does such a philos~hy exist. It is found as the shaping structure of thought in
Schelling's theogonic process and also in Hegel's logic.
It was the problem of the unity of philosophy and theology, faith and
knowledge, reason and revelation which led F. A~ Sta.udenmaier, theologian
and philosopher in one, to write his monograph on Eriugena. He wished to see
&iugena free from idealistic preconceptions and deformations,_ but nevertheless
he found in him 'the germ of all present philosophy' 8 and with regard to the
'aforesaid problem, considered him the 'fa.the~ of speculative theology'. 9 Specu-
lative theology attains its end in constituting the unity of divine and human
spirit, in establishing the real oneness of revelation and reason10 in thei!:" deepest
life and being, and in reconQilID.g the Incarnation (i.e. the second creation) with
creation: then only is salvati.on fully achieved. Since Eriugena holds the mutual
"relatfon of faith and knowledge 'in such a favotirable and lively connection in
which- they. condition and sti;engthen oe in the human IQ~d,' 11 he is
regarded as prototype of spectilative thought: 1guar~teeing its contiil.uity: 'If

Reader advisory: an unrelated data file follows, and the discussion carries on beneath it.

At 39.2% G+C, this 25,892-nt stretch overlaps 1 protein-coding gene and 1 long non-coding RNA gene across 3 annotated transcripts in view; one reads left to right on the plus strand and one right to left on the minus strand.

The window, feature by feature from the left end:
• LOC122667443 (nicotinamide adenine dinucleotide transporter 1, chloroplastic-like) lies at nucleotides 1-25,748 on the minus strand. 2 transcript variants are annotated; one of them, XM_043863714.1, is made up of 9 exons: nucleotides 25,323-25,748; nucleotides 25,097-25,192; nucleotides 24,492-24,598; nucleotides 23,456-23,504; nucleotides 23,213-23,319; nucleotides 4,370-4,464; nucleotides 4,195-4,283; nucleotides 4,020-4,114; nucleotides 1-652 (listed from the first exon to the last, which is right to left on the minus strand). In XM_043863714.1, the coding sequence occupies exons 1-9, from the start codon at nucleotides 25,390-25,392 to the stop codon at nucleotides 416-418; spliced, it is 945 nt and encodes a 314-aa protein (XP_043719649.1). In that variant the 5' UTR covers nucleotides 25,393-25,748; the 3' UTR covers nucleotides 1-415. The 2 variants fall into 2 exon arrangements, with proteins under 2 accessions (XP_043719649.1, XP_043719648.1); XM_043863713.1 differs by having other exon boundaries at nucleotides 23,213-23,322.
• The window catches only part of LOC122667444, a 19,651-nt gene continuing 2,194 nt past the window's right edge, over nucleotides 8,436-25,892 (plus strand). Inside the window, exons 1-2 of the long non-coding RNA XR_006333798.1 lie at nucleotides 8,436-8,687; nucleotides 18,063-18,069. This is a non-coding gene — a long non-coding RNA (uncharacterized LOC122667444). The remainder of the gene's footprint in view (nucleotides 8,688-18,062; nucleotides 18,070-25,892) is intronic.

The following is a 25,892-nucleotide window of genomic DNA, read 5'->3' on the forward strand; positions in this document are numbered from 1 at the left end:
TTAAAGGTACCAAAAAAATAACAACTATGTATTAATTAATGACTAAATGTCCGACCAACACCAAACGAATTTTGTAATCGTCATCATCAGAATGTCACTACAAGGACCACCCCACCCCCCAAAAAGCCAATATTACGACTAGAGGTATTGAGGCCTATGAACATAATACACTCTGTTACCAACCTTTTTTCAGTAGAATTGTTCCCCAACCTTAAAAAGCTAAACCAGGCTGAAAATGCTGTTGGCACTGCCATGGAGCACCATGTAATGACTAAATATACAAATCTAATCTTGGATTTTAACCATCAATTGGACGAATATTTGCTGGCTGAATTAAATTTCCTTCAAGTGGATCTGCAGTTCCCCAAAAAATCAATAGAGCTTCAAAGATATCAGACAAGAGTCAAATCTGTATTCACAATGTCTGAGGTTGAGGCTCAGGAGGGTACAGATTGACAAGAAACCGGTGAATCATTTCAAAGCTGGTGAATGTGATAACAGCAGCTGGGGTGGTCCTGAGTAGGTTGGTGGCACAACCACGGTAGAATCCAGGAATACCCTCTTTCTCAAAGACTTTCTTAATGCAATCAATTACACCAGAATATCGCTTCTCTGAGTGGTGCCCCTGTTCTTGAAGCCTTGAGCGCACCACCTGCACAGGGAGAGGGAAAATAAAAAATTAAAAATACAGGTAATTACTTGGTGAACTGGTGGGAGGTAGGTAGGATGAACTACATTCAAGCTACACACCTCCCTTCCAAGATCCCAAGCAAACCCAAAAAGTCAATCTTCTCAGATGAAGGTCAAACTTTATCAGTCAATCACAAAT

we inspect the min.d more closely, which clel\rly manifests itself in the Christian
philosophy or speculative theology of our :the, and penetrate more deeply into
the essence of this mind, we find that it is qothing but Eriugena's mind which .
has appeared once more to move the world' .1ii Through him Christian speculative-..
thought has gained self-consciousness once for all; that is his epoch-making L. ~ <.J
achievement .. Since belief is already a mode of learned understanding, the ~f'h'
inherent paradox of revelation is abolisheq in both periods of thought (the
Platonic an~ the new idealistic epoch). Faith' having been the scandal of reason,
domesticates itself. This latter pertains to Staudenmaier's view as well, even
though he does n.ot associate himself insellarably with idealistic philosophy.
Nevertl:i.eless his thought is tinged with idealism even in the polemic against it.
2 .. More than once in the reception of his t~pught, Eriugena has been suspected
of pantheism. In the nineteenth centlll'y._ qowever, this suspicion meets m"th
appreciation. G. B. Jii.sche, for example, w~le asserting the idea of pantheism
as the centre of Eriugena's system, interpret~ him approvingly: this is, he says,